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Rethinking romance novels

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$1 billion genre diversifying with love still at the center

shelf of books arranged in heart shape

​UD's Emily Davis says the audience for romance novels is growing because there is diversity among authors, who reach groups of readers with diverse interests.

Conventional wisdom labels them the domain of middle-aged spinsters with too many cats and nothing more intellectual to read.

But romance novels represent a $1 billion industry with a fanatical following who defy generalization.

With Valentine’s Day around the corner, UDaily chatted with Emily Davis, associate professor of English as well as women and gender studies at the University of Delaware and author of Rethinking the Romance Genre: Global Intimacies in Contemporary Literary and Visual Culture.

What she had to say about the bodice-ripping fiction people love to hate — including its surprising intersection with the political sphere — can be summarized in the following stanza: 

Roses are red/Violets are blue/Romance is deeper/Than anyone knew... 

Q: First things first. What do we mean when we say “romance genre,” exactly? 

Davis: This, like every academic thing, is something people argue about. Part of the issue is that the romance genre has evolved through history. Romance in the Middle Ages centered mostly on quest narratives, knights going off for holy grail-style adventures while fair ladies waited at home — male-centered stories. And then, over the years, that kind of morphed — you had gothic novels incorporating horror and mystery and love that women were reading in the 18th and 19th centuries. That has turned into the more contemporary genre we know today, where the happily-ever-after ending is a non-negotiable requirement and the main conflict centers around a romantic relationship, usually a very white, heteronormative one. Although, that is changing, too. There is an exciting array of writers working on queer romance and Black romance.

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Emily Davis

​Emily Davis is associate professor of English and of women and gender studies.

Q: There is a great deal of stigma surrounding the genre as nothing but fluffy, low-brow, chick-lit full of schlocky plot lines. Is this a fair assessment?

Davis: There is a great deal of stigma. And a good example of this conversation happening recently is around [the popular new Netflix drama] Bridgerton. The showrunner, Shonda Rhimes, talked about how, when she first thought about doing a series based on a set of romance novels, she was fairly contemptuous of the genre as formulaic and cliche. That has been the rap for romance — that it is formulaic, frivolous, disconnected from current events. Of course, some of these knocks have been levied against other genres too, like science fiction and fantasy. But while we have begun taking those genres more seriously in recent years, looking into the ways they are imagining more just futures, romance has remained the lowest of the low. That’s something that got me interested in the first place. Here are all these women writers reaching an enormous readership in an incredibly popular genre, and we’re saying… that they’re all dupes? That there is no value to these works? I thought: That’s kind of a big claim to make.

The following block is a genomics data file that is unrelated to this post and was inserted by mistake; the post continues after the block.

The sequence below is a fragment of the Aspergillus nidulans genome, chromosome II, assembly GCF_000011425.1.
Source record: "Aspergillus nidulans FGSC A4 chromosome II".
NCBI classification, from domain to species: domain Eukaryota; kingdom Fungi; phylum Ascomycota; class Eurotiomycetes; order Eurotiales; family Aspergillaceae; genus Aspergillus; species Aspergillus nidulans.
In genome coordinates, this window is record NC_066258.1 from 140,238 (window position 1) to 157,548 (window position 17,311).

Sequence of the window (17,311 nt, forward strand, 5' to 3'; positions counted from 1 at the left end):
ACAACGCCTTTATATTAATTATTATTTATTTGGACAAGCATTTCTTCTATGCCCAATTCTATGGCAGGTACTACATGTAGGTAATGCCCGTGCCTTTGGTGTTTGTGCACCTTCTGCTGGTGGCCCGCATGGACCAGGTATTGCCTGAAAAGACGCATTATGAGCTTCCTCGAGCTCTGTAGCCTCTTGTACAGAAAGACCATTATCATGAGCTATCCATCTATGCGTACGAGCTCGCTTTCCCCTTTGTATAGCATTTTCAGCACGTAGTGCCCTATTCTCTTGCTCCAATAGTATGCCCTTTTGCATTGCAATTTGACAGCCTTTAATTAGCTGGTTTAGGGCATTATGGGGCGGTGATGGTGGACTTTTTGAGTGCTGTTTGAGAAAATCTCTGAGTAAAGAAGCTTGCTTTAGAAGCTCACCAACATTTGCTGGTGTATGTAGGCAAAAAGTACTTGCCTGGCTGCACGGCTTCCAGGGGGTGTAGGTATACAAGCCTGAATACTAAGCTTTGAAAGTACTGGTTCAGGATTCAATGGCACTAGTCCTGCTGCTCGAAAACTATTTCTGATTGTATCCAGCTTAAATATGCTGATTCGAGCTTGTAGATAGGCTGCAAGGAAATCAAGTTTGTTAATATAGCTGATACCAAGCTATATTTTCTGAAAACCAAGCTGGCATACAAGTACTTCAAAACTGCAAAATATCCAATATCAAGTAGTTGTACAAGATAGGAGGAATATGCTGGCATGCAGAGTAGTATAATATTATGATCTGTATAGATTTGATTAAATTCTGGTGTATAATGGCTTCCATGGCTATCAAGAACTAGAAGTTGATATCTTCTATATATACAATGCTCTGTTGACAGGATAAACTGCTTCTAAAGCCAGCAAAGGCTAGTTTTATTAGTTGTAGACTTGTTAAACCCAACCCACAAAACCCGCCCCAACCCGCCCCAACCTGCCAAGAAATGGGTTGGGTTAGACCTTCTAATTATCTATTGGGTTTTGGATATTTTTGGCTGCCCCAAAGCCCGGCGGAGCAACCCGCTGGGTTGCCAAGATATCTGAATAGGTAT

Q: So… what gives? How is it possible that we’ve written off a $1 billion industry as pure silliness?

Davis: This is an industry geared toward women and, in our society, we attribute less importance to things that are targeted to women. Think about the funny revelation in movie studios when the Hunger Games series made so much money with a female lead. Women had been telling executives for years that there was a market for women-driven adventure plots, but sexism in the culture made it difficult even for businesses to see what opportunities there are. Also, feminists have had an ambivalent relationship to romance, because there is a perception that it is inculcating conservative values onto women — namely: Your only point in life is to settle down with a man, and the romance plot is more important than friendship or work or other things.

Q: But it sounds like we can’t make that generalization about the contemporary genre anymore? 

Davis: Right. That element is still there, but it’s not all there is — now we’re seeing queer romances, for example. Also, these works tap into cis and trans women’s, as well as non-binary folks’, sexual desires and fantasies and what forms those can take  — something there is not a lot of space for in our culture. So the genre has more subversive things going than critics lead you to believe. You know, there are writers having a very progressive interaction with the genre, and they recently put together a fundraiser called “Romancing the Runoff,” where they raised money for the U.S. Senate elections in Georgia. Author Courtney Milan (pen name for Heidi Bond), for example, is a lawyer who clerked for Sandra Day O’Connor. She was one of the people who broke the story about the rampant sexual misconduct of Alex Kozinski, an influential former judge on the Ninth Circuit U.S. Court of Appeals. So there is quite a misrepresentation about who the writers are. And, I think, there is a patronizing dismissal of who the readers are. We want to critique the idea that happily-ever-after can only mean settling down with a man and producing children, and that’s valid. But this is not the only story romance novelists are telling. So what’s really going on? We are a society so organized around men’s sexual pleasure and presenting images of women for a male gaze, that I believe there is more to the dismissal of romance than just the supposed conservatism of its plots. We are dismissing representations of women’s sexual pleasure.